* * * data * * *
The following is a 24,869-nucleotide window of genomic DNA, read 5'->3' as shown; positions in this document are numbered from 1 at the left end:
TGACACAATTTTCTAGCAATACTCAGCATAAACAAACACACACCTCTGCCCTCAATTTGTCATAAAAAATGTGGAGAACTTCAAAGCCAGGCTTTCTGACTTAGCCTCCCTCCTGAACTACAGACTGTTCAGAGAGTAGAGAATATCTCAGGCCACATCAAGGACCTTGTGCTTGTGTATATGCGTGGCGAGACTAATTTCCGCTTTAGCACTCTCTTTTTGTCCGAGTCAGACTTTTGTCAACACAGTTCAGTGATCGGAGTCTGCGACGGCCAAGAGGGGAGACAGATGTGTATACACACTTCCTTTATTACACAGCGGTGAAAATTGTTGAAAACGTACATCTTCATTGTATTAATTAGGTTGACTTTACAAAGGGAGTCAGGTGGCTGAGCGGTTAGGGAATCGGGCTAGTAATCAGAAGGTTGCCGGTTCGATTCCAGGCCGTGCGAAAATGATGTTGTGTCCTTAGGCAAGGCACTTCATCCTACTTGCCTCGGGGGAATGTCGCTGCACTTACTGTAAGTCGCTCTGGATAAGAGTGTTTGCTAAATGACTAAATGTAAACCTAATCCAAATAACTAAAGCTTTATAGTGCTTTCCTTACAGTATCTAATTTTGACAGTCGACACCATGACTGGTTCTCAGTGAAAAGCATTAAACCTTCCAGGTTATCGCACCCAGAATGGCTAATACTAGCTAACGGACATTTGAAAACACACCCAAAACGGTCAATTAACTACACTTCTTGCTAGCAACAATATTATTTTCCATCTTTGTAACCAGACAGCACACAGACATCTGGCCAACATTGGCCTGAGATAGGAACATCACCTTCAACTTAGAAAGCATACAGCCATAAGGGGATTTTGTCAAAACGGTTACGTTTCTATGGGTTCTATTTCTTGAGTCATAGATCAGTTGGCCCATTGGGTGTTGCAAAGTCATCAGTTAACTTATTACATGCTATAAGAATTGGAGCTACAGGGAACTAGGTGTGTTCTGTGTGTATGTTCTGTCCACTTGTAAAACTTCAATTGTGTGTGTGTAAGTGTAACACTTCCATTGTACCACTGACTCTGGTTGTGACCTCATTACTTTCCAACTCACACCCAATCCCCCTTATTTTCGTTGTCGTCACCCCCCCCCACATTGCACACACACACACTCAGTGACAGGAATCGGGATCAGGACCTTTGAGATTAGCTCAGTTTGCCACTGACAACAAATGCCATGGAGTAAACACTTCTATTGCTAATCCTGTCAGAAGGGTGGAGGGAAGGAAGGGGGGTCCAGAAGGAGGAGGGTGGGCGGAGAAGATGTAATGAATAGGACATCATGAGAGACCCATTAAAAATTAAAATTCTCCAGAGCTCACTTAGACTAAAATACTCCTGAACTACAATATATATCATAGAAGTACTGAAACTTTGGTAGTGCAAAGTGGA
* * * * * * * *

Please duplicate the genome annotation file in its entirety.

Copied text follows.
The following is a 24,869-nucleotide window of genomic DNA, read 5'->3' as shown; positions in this document are numbered from 1 at the left end:
TGACACAATTTTCTAGCAATACTCAGCATAAACAAACACACACCTCTGCCCTCAATTTGTCATAAAAAATGTGGAGAACTTCAAAGCCAGGCTTTCTGACTTAGCCTCCCTCCTGAACTACAGACTGTTCAGAGAGTAGAGAATATCTCAGGCCACATCAAGGACCTTGTGCTTGTGTATATGCGTGGCGAGACTAATTTCCGCTTTAGCACTCTCTTTTTGTCCGAGTCAGACTTTTGTCAACACAGTTCAGTGATCGGAGTCTGCGACGGCCAAGAGGGGAGACAGATGTGTATACACACTTCCTTTATTACACAGCGGTGAAAATTGTTGAAAACGTACATCTTCATTGTATTAATTAGGTTGACTTTACAAAGGGAGTCAGGTGGCTGAGCGGTTAGGGAATCGGGCTAGTAATCAGAAGGTTGCCGGTTCGATTCCAGGCCGTGCGAAAATGATGTTGTGTCCTTAGGCAAGGCACTTCATCCTACTTGCCTCGGGGGAATGTCGCTGCACTTACTGTAAGTCGCTCTGGATAAGAGTGTTTGCTAAATGACTAAATGTAAACCTAATCCAAATAACTAAAGCTTTATAGTGCTTTCCTTACAGTATCTAATTTTGACAGTCGACACCATGACTGGTTCTCAGTGAAAAGCATTAAACCTTCCAGGTTATCGCACCCAGAATGGCTAATACTAGCTAACGGACATTTGAAAACACACCCAAAACGGTCAATTAACTACACTTCTTGCTAGCAACAATATTATTTTCCATCTTTGTAACCAGACAGCACACAGACATCTGGCCAACATTGGCCTGAGATAGGAACATCACCTTCAACTTAGAAAGCATACAGCCATAAGGGGATTTTGTCAAAACGGTTACGTTTCTATGGGTTCTATTTCTTGAGTCATAGATCAGTTGGCCCATTGGGTGTTGCAAAGTCATCAGTTAACTTATTACATGCTATAAGAATTGGAGCTACAGGGAACTAGGTGTGTTCTGTGTGTATGTTCTGTCCACTTGTAAAACTTCAATTGTGTGTGTGTAAGTGTAACACTTCCATTGTACCACTGACTCTGGTTGTGACCTCATTACTTTCCAACTCACACCCAATCCCCCTTATTTTCGTTGTCGTCACCCCCCCCCACATTGCACACACACACACTCAGTGACAGGAATCGGGATCAGGACCTTTGAGATTAGCTCAGTTTGCCACTGACAACAAATGCCATGGAGTAAACACTTCTATTGCTAATCCTGTCAGAAGGGTGGAGGGAAGGAAGGGGGGTCCAGAAGGAGGAGGGTGGGCGGAGAAGATGTAATGAATAGGACATCATGAGAGACCCATTAAAAATTAAAATTCTCCAGAGCTCACTTAGACTAAAATACTCCTGAACTACAATATATATCATAGAAGTACTGAAACTTTGGTAGTGCAAAGTGGA